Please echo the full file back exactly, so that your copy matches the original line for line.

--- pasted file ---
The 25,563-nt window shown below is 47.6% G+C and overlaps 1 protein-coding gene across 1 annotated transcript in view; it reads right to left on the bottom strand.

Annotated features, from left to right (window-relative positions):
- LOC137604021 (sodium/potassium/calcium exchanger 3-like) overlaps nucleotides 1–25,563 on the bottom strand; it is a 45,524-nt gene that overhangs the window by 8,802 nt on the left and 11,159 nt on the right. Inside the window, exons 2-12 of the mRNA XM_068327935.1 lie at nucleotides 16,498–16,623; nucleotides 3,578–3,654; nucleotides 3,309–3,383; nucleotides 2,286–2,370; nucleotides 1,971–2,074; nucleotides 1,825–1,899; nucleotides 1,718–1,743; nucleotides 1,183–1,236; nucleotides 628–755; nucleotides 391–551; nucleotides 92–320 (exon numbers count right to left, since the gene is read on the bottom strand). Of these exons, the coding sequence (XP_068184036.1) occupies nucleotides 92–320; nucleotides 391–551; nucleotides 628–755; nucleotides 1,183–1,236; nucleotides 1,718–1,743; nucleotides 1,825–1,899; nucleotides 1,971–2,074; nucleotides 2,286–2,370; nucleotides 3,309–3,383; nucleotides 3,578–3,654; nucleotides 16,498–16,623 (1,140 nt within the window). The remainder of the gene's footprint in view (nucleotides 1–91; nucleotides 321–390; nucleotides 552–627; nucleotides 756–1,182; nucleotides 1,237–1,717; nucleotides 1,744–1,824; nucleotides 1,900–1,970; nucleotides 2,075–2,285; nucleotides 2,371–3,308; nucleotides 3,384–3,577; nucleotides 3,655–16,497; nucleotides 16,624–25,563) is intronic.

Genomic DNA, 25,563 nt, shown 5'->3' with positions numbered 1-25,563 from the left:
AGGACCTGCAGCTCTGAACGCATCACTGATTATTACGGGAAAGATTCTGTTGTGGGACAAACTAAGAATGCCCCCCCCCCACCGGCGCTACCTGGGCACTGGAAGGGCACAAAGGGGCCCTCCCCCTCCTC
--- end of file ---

The 25,563-nt window shown below is 47.6% G+C and overlaps 1 protein-coding gene across 1 annotated transcript in view; it reads right to left on the bottom strand.

Annotated features, from left to right (window-relative positions):
- LOC137604021 (sodium/potassium/calcium exchanger 3-like) overlaps nucleotides 1–25,563 on the bottom strand; it is a 45,524-nt gene that overhangs the window by 8,802 nt on the left and 11,159 nt on the right. Inside the window, exons 2-12 of the mRNA XM_068327935.1 lie at nucleotides 16,498–16,623; nucleotides 3,578–3,654; nucleotides 3,309–3,383; nucleotides 2,286–2,370; nucleotides 1,971–2,074; nucleotides 1,825–1,899; nucleotides 1,718–1,743; nucleotides 1,183–1,236; nucleotides 628–755; nucleotides 391–551; nucleotides 92–320 (exon numbers count right to left, since the gene is read on the bottom strand). Of these exons, the coding sequence (XP_068184036.1) occupies nucleotides 92–320; nucleotides 391–551; nucleotides 628–755; nucleotides 1,183–1,236; nucleotides 1,718–1,743; nucleotides 1,825–1,899; nucleotides 1,971–2,074; nucleotides 2,286–2,370; nucleotides 3,309–3,383; nucleotides 3,578–3,654; nucleotides 16,498–16,623 (1,140 nt within the window). The remainder of the gene's footprint in view (nucleotides 1–91; nucleotides 321–390; nucleotides 552–627; nucleotides 756–1,182; nucleotides 1,237–1,717; nucleotides 1,744–1,824; nucleotides 1,900–1,970; nucleotides 2,075–2,285; nucleotides 2,371–3,308; nucleotides 3,384–3,577; nucleotides 3,655–16,497; nucleotides 16,624–25,563) is intronic.

Genomic DNA, 25,563 nt, shown 5'->3' with positions numbered 1-25,563 from the left:
AGGACCTGCAGCTCTGAACGCATCACTGATTATTACGGGAAAGATTCTGTTGTGGGACAAACTAAGAATGCCCCCCCCCCACCGGCGCTACCTGGGCACTGGAAGGGCACAAAGGGGCCCTCCCCCTCCTC